Microsoft did suffer some reductions in Windows client sales, attributed to few PCs sold due to various bottlenecks, mostly the hard drive shortage. But they more than made up the shortages in other areas, notably servers, office software, and Xbox software. They’re not going away as soon as you would have it, Mr. Pogson.

  11. Clarence Moon wrote, “Google got approximately butkus for Android.”

    You are comparing apples and oranges. Google gets tons of advertising and app revenue from Android and I would bet Google gets a lot of “future considerations”. 96% of their revenue is from advertising so you could say the same about Gmail, and Google+ and search being freebies that do not generate revenue directly but indirectly those things are fire-hoses pumping money to Google. Android/Linux is the same sort of thing. Google gets more ad revenue because they provide the software platform people are using, mostly through the accompanying browser. Chrome browser is a huge asset for Google and the more copies running out there the better.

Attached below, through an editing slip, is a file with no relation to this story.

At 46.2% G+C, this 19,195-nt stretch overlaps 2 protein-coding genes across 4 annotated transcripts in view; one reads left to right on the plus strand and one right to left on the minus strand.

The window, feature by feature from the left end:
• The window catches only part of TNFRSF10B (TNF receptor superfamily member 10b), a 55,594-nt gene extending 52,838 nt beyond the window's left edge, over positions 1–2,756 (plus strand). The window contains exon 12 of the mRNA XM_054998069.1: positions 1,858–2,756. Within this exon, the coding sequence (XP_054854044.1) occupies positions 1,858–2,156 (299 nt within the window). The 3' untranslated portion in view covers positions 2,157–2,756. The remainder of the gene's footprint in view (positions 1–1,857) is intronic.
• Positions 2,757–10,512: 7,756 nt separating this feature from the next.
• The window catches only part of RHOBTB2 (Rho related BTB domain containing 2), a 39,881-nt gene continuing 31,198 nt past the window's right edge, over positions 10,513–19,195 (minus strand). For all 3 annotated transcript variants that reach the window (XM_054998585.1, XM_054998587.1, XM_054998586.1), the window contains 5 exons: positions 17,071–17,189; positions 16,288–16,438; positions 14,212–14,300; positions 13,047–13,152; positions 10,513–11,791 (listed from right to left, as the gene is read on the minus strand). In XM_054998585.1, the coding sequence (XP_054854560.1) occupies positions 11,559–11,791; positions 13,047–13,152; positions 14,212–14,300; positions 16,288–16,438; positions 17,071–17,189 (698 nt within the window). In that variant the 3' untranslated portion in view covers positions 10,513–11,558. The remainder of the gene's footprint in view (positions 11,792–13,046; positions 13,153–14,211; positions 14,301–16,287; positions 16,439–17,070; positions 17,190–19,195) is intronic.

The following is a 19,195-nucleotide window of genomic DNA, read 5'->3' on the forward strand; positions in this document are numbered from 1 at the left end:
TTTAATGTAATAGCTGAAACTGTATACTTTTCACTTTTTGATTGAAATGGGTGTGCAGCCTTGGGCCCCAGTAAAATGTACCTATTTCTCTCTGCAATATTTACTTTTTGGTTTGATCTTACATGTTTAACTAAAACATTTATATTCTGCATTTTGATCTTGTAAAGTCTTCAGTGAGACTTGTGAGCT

I don’t know how much developing Android costs but it likely is quite small compared to all Google’s expenditures because they are mostly re-using FLOSS and other people write the apps.

  12. Clarence Moon says:

    Well, Microsoft got over $20B for Windows client licenses alone in 2011, Mr. Pogson, while Google got approximately butkus for Android. Analyst estimates put them around a billion bucks in the hole when expenses were totaled up, making their bubble more like a sinkhole. When it comes to blowing bubbles, you need to follow the green, eh?

    How much did Apple get for iOS? About the same, I think. Any others?